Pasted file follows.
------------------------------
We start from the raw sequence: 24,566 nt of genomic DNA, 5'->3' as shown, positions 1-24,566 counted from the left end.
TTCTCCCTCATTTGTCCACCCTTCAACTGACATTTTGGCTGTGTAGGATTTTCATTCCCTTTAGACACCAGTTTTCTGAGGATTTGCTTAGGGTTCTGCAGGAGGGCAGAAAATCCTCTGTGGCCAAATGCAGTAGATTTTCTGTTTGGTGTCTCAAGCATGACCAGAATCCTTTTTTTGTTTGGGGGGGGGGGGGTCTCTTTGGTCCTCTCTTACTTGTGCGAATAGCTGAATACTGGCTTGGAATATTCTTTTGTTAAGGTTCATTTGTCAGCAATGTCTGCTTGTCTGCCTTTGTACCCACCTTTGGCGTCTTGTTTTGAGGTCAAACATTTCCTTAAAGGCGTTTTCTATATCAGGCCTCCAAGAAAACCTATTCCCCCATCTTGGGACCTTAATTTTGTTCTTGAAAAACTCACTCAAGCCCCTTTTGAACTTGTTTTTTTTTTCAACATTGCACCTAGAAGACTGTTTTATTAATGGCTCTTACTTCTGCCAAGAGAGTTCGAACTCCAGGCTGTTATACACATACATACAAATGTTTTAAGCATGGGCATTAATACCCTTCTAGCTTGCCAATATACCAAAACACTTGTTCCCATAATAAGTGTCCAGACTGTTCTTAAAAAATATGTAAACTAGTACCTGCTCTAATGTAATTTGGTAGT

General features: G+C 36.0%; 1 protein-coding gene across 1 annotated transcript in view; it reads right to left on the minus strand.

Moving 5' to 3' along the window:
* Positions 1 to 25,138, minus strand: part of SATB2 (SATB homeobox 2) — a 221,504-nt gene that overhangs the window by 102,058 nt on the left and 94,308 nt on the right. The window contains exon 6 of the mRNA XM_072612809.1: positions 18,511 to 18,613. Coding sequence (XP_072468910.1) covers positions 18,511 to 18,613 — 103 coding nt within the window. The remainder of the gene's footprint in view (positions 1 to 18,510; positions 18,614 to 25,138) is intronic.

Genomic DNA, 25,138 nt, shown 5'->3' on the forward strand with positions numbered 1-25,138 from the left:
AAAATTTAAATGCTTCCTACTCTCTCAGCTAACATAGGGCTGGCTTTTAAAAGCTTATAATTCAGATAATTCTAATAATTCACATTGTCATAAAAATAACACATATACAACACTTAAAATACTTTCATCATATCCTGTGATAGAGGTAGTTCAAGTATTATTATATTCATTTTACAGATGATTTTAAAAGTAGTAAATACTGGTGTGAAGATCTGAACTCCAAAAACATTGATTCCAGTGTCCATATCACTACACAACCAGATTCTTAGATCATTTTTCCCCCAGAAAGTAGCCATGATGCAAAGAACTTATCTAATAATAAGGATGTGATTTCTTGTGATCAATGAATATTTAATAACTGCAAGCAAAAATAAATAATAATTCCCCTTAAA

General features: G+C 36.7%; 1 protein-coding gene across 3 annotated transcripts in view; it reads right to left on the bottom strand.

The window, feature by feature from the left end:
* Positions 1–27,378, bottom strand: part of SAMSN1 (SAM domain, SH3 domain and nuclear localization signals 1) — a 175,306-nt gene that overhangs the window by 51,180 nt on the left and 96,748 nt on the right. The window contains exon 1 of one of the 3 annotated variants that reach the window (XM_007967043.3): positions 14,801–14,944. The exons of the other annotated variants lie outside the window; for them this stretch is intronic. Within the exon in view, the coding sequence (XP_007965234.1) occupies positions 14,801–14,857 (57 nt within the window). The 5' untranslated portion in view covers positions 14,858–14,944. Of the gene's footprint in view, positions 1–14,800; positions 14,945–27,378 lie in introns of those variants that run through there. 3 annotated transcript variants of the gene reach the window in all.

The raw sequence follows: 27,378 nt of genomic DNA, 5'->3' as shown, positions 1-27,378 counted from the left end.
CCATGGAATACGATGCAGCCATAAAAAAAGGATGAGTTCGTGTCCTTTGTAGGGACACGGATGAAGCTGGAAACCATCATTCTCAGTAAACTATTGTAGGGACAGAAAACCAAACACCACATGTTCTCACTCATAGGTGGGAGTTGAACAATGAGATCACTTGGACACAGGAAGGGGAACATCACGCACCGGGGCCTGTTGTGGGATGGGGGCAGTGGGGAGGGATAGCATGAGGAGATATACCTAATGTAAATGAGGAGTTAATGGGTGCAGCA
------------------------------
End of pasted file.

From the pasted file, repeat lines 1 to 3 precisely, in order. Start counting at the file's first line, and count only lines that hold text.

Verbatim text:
We start from the raw sequence: 24,566 nt of genomic DNA, 5'->3' as shown, positions 1-24,566 counted from the left end.
TTCTCCCTCATTTGTCCACCCTTCAACTGACATTTTGGCTGTGTAGGATTTTCATTCCCTTTAGACACCAGTTTTCTGAGGATTTGCTTAGGGTTCTGCAGGAGGGCAGAAAATCCTCTGTGGCCAAATGCAGTAGATTTTCTGTTTGGTGTCTCAAGCATGACCAGAATCCTTTTTTTGTTTGGGGGGGGGGGGGTCTCTTTGGTCCTCTCTTACTTGTGCGAATAGCTGAATACTGGCTTGGAATATTCTTTTGTTAAGGTTCATTTGTCAGCAATGTCTGCTTGTCTGCCTTTGTACCCACCTTTGGCGTCTTGTTTTGAGGTCAAACATTTCCTTAAAGGCGTTTTCTATATCAGGCCTCCAAGAAAACCTATTCCCCCATCTTGGGACCTTAATTTTGTTCTTGAAAAACTCACTCAAGCCCCTTTTGAACTTGTTTTTTTTTTCAACATTGCACCTAGAAGACTGTTTTATTAATGGCTCTTACTTCTGCCAAGAGAGTTCGAACTCCAGGCTGTTATACACATACATACAAATGTTTTAAGCATGGGCATTAATACCCTTCTAGCTTGCCAATATACCAAAACACTTGTTCCCATAATAAGTGTCCAGACTGTTCTTAAAAAATATGTAAACTAGTACCTGCTCTAATGTAATTTGGTAGT

General features: G+C 36.0%; 1 protein-coding gene across 1 annotated transcript in view; it reads right to left on the minus strand.